Top Five Tips for Maintaining Email Deliverability
Email deliverability is a core email challenge. Find out what you can do to help your emails land in your audiences’ inbox.
Maintain and improve your Email Deliverability
1. Creating and maintaining your recipients list
The first key tip for maintaining and improving deliverability lies within your list. There are many things you can do to improve the quality of your list for deliverability, but I have pulled out the following key steps you should be following:
Collect your own subscribers, don’t buy third-party lists.
Purchased email address lists often contain unverified email addresses. Obviously, sending emails to unverified addresses can lead to spam complaints or spam trap hits, both of which have a negative impact on deliverability. You should avoid purchasing data wherever possible and instead invest in building your list organically.
Use opt-in/double opt-in
When collecting email subscribers, you should request explicit opt-in and preferably ask for double opt-in. A double opt-in doesn’t just affirm intent of the subscriber, it also reduces the probability of adding bogus email addresses /spam trap email addresses to your list.
Send welcome emails
Sending a welcome email soon after a new recipient has subscribed shows that he or she is valued and can increase engagement rates for further email campaigns. Think of it like a great start to the new relationship between your brand and subscriber.
Segment your recipients list
Seems like an old one but I am constantly surprised how many people still do not segment their recipient list. You shouldn’t be sending the same email to all recipients. If you’re not sure where to start, try dividing your list into segments by activity, purchase history, or simply demographic.
Re-engage or remove inactive recipients from your mailing list
Sending regular emails to recipients who have been inactive for a long period of time will do little to re-engage them. Its different for each company, but if you have had no engagement for 10 emails, I say take them off.
You could try a re-engagement campaign with an offer or even just a note warning them you plan to remove them and ask if they are still interested in hearing from you; if there is still no reaction, take the recipients off the list. Sending emails to long term inactive recipients increases the risk of hitting spam traps or generating spam complaints.
Have a clear and simple unsubscription process
Using a clear and simple unsubscribe process prevents recipients from hitting the ‘Spam’ button when they don’t want to receive further emails. The number of unsubscribes in a campaign can be a really useful metric, whereas spam complaints are useless and negatively impact deliverability.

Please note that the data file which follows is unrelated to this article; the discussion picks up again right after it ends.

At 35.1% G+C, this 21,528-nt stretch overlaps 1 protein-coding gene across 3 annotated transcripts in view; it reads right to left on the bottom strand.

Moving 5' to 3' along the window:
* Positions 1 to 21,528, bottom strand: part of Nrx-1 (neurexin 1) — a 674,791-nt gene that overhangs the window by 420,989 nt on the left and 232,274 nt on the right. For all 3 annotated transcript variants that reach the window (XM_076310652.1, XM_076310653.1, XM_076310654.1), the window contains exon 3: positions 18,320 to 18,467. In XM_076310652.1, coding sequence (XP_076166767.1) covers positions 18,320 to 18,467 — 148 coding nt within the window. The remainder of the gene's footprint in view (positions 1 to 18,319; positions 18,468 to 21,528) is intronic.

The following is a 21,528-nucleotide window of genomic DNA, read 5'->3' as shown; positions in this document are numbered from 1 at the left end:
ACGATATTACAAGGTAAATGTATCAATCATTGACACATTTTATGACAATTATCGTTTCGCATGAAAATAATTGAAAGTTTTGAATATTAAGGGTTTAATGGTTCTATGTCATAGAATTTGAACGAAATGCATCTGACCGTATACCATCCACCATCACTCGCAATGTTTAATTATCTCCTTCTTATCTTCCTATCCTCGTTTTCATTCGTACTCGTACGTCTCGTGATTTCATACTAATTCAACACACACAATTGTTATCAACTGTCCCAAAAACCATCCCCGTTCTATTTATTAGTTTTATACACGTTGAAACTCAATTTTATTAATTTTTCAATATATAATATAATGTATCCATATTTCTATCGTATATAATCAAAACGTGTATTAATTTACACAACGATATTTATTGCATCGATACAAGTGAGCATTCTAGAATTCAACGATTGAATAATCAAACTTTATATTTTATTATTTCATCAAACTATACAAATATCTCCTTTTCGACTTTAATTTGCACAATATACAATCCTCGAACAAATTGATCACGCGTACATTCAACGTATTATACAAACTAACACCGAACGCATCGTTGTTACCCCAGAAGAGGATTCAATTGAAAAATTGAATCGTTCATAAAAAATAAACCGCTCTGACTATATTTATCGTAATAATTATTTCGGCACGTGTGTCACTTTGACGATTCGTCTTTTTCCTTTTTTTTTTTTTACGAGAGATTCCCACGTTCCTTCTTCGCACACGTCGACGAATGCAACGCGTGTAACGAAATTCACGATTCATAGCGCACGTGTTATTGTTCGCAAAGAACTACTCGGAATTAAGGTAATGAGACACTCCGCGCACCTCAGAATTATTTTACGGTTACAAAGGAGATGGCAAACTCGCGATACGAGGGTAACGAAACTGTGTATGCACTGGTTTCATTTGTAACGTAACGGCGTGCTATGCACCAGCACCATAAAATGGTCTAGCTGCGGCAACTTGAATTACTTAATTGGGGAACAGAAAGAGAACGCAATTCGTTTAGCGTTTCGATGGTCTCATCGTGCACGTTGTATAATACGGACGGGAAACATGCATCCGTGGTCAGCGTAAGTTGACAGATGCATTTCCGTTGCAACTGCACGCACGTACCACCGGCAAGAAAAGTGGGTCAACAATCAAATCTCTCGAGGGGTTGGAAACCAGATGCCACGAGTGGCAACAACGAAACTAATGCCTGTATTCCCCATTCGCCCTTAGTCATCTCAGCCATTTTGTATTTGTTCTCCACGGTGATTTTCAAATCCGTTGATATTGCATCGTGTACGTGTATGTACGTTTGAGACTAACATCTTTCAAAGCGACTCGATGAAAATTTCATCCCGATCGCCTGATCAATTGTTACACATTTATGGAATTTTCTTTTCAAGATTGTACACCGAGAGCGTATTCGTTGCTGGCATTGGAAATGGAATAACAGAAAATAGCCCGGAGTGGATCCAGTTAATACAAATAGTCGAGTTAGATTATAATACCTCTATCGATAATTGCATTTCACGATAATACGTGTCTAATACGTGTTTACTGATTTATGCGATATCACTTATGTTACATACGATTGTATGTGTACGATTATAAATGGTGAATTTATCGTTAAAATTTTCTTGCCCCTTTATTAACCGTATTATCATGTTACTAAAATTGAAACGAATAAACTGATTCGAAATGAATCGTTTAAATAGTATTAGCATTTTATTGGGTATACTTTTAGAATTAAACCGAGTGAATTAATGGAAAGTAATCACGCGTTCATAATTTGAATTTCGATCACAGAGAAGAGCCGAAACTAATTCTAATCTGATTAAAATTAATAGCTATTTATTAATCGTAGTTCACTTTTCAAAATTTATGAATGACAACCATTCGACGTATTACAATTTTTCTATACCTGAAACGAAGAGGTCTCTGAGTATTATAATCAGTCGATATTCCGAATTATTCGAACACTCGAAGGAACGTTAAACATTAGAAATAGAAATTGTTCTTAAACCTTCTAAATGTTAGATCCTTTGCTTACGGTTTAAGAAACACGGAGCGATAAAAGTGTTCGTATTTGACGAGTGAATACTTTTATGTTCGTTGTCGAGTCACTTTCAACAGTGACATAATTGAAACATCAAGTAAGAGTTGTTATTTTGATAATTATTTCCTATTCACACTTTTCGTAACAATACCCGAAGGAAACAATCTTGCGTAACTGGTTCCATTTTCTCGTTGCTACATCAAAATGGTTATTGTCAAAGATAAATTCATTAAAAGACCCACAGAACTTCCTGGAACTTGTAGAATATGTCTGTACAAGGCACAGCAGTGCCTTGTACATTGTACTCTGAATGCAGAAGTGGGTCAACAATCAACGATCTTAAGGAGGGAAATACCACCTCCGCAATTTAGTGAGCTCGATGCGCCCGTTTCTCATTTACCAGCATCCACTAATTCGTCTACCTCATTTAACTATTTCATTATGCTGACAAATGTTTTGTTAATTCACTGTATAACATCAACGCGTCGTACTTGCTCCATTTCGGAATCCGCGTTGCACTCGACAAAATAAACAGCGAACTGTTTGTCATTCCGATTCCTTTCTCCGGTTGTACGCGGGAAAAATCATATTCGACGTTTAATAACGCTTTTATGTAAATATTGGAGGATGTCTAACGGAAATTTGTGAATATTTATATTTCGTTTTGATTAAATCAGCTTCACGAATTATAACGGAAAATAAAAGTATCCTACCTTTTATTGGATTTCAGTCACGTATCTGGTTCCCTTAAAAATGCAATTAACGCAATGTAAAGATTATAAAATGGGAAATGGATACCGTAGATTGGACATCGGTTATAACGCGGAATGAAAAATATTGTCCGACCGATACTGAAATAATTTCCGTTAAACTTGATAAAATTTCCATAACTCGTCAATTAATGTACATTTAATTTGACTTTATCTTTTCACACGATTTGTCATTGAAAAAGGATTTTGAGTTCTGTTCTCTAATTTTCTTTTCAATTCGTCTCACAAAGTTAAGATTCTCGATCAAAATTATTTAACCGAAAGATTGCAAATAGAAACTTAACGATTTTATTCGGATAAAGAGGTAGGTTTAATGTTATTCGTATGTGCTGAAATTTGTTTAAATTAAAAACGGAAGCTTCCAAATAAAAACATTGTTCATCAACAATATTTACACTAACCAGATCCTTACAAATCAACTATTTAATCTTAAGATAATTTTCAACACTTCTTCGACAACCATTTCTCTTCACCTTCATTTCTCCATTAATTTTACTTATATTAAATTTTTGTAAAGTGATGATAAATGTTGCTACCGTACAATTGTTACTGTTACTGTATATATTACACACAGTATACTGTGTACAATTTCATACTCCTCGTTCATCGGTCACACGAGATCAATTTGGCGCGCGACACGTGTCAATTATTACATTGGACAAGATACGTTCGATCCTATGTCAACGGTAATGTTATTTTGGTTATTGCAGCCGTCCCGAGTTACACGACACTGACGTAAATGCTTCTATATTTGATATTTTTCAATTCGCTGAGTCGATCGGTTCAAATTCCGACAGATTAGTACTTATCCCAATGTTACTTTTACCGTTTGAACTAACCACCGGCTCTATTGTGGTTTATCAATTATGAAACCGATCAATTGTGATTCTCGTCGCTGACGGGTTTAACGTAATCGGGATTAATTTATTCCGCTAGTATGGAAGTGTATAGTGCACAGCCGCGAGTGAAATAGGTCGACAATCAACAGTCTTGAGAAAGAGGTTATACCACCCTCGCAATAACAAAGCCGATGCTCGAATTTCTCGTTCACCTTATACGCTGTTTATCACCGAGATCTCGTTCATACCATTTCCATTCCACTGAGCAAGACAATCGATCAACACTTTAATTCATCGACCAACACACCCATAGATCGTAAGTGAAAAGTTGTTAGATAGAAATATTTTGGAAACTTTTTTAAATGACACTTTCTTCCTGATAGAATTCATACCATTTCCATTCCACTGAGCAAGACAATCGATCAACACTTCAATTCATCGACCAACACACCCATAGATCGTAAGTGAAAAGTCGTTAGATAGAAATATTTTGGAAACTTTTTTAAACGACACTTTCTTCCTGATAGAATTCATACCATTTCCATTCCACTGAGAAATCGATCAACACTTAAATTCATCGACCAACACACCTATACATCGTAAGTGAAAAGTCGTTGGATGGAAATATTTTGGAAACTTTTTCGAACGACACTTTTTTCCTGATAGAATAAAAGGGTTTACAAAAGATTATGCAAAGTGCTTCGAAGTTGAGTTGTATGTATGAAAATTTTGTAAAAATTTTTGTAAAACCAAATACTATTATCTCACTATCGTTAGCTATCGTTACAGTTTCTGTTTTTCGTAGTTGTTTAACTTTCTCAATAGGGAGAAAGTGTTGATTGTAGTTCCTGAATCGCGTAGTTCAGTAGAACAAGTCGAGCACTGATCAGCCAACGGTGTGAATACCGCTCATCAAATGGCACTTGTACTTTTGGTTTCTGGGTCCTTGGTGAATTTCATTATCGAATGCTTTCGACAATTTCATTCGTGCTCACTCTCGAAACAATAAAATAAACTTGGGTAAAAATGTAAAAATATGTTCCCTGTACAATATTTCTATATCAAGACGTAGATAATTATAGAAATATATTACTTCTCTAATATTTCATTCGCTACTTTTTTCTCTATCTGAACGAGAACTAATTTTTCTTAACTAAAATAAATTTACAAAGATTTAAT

2. Focus on Content
The content of an email message has a big impact on how deliverable it is deemed. Spam filters analyse content elements including the subject line, email text, URLs, and email header.
Good email practice comprises:
- Make sure the email content is relevant for the recipients
- Keep the subject line simple and short and avoid the use of spam words such as ‘100% FREE’ or ‘Save £££’
- Try to convey the content of the email and the most important call to action within the subject line
- Keep the email content consistent with the subject line
- Use clean HTML and ensure that the email renders well on different devices
- Avoid URL shorteners
- Check the content with a spam checker tool, e.g. Spam Assassin
- Try to fix any highlighted issues before hitting the send button
- Make use of A/B testing
3. Sending volumes, times and number of emails
Large, sudden spikes in sending volumes can lead to deliverability issues, such as temporary rejections or rate limiting. Try to maintain a regular sending pattern without large deviations. If you have a particularly large campaign, try distributing the send over a couple of days. If you’re sending to a global audience, make sure you take into account the different time zones.
Don’t send too many emails to the same recipients. Sending a similar email several times a week can be annoying for some recipients and increases the risk of spam complaints. You should try and find the ‘sweet spot’ where the emails are not too often nor too few.
The most important thing? Test. Test. Test.
Create groups of recipients and test a variety in the numbers of emails, times, volumes etc. and see what works best.
4. Analyse your metrics
A high ‘delivery rate’ only means that emails did not bounce, but does not guarantee that they were delivered to their designated inboxes. They could well have ended up in the junk folders.
The basic metrics marketers measure are open rate, click-through rate, bounce rate, and complaint rate. However, there are other metrics, such as spam trap hit rate and unsubscribe rate which I believe provide an even greater visibility on a campaign’s success. All these metrics can be used to optimise subsequent campaigns.
5. Keep an eye on your reputation
Whilst email content certainly has an impact on whether an email is delivered to the inbox or to the junk folder, email service providers put far more weight on a sender’s reputation when deciding whether an email should be delivered to the inbox or to junk. The sender reputation has a direct impact on the inbox placement of the emails. There are many factors which impact an email sender’s reputation, such as open and click rates, hard bounces, spam complaints, spam trap hits, etc. and despite it taking weeks or months to build up a good sender reputation, it takes only a few ‘bad’ email campaigns to damage it. As it can fluctuate so easily, it is important you keep a close eye on it with regular checks.